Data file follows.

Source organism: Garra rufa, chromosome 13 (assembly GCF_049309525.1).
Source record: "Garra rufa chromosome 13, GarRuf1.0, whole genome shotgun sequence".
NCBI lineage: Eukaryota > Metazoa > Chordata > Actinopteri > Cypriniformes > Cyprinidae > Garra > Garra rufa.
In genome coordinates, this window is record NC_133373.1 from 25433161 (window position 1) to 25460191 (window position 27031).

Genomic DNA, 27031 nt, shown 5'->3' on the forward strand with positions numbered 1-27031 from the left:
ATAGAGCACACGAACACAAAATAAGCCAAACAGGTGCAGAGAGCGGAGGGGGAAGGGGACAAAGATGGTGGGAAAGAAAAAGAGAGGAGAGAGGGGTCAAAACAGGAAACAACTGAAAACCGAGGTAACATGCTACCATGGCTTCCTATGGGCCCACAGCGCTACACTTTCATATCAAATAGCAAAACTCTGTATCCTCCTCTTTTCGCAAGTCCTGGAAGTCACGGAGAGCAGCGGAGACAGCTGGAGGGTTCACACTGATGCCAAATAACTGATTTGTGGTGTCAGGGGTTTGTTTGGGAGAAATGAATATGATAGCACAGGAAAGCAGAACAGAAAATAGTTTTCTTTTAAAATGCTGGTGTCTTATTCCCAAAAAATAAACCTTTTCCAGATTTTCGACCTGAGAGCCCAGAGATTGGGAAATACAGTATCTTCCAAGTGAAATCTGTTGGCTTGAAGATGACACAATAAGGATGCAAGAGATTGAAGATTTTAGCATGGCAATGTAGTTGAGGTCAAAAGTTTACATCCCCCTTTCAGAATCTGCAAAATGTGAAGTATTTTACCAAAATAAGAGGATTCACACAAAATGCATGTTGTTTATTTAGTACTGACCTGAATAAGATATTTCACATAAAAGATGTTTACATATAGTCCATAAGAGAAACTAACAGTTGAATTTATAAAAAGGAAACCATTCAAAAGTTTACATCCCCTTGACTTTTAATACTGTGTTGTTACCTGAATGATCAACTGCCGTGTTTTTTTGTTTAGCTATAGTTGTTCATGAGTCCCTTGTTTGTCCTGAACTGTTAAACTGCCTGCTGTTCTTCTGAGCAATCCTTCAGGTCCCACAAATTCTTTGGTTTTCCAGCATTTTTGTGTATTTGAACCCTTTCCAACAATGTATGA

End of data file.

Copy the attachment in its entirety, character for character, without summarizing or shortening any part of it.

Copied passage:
Source organism: Garra rufa, chromosome 13 (assembly GCF_049309525.1).
Source record: "Garra rufa chromosome 13, GarRuf1.0, whole genome shotgun sequence".
NCBI lineage: Eukaryota > Metazoa > Chordata > Actinopteri > Cypriniformes > Cyprinidae > Garra > Garra rufa.
In genome coordinates, this window is record NC_133373.1 from 25433161 (window position 1) to 25460191 (window position 27031).

Genomic DNA, 27031 nt, shown 5'->3' on the forward strand with positions numbered 1-27031 from the left:
ATAGAGCACACGAACACAAAATAAGCCAAACAGGTGCAGAGAGCGGAGGGGGAAGGGGACAAAGATGGTGGGAAAGAAAAAGAGAGGAGAGAGGGGTCAAAACAGGAAACAACTGAAAACCGAGGTAACATGCTACCATGGCTTCCTATGGGCCCACAGCGCTACACTTTCATATCAAATAGCAAAACTCTGTATCCTCCTCTTTTCGCAAGTCCTGGAAGTCACGGAGAGCAGCGGAGACAGCTGGAGGGTTCACACTGATGCCAAATAACTGATTTGTGGTGTCAGGGGTTTGTTTGGGAGAAATGAATATGATAGCACAGGAAAGCAGAACAGAAAATAGTTTTCTTTTAAAATGCTGGTGTCTTATTCCCAAAAAATAAACCTTTTCCAGATTTTCGACCTGAGAGCCCAGAGATTGGGAAATACAGTATCTTCCAAGTGAAATCTGTTGGCTTGAAGATGACACAATAAGGATGCAAGAGATTGAAGATTTTAGCATGGCAATGTAGTTGAGGTCAAAAGTTTACATCCCCCTTTCAGAATCTGCAAAATGTGAAGTATTTTACCAAAATAAGAGGATTCACACAAAATGCATGTTGTTTATTTAGTACTGACCTGAATAAGATATTTCACATAAAAGATGTTTACATATAGTCCATAAGAGAAACTAACAGTTGAATTTATAAAAAGGAAACCATTCAAAAGTTTACATCCCCTTGACTTTTAATACTGTGTTGTTACCTGAATGATCAACTGCCGTGTTTTTTTGTTTAGCTATAGTTGTTCATGAGTCCCTTGTTTGTCCTGAACTGTTAAACTGCCTGCTGTTCTTCTGAGCAATCCTTCAGGTCCCACAAATTCTTTGGTTTTCCAGCATTTTTGTGTATTTGAACCCTTTCCAACAATGTATGA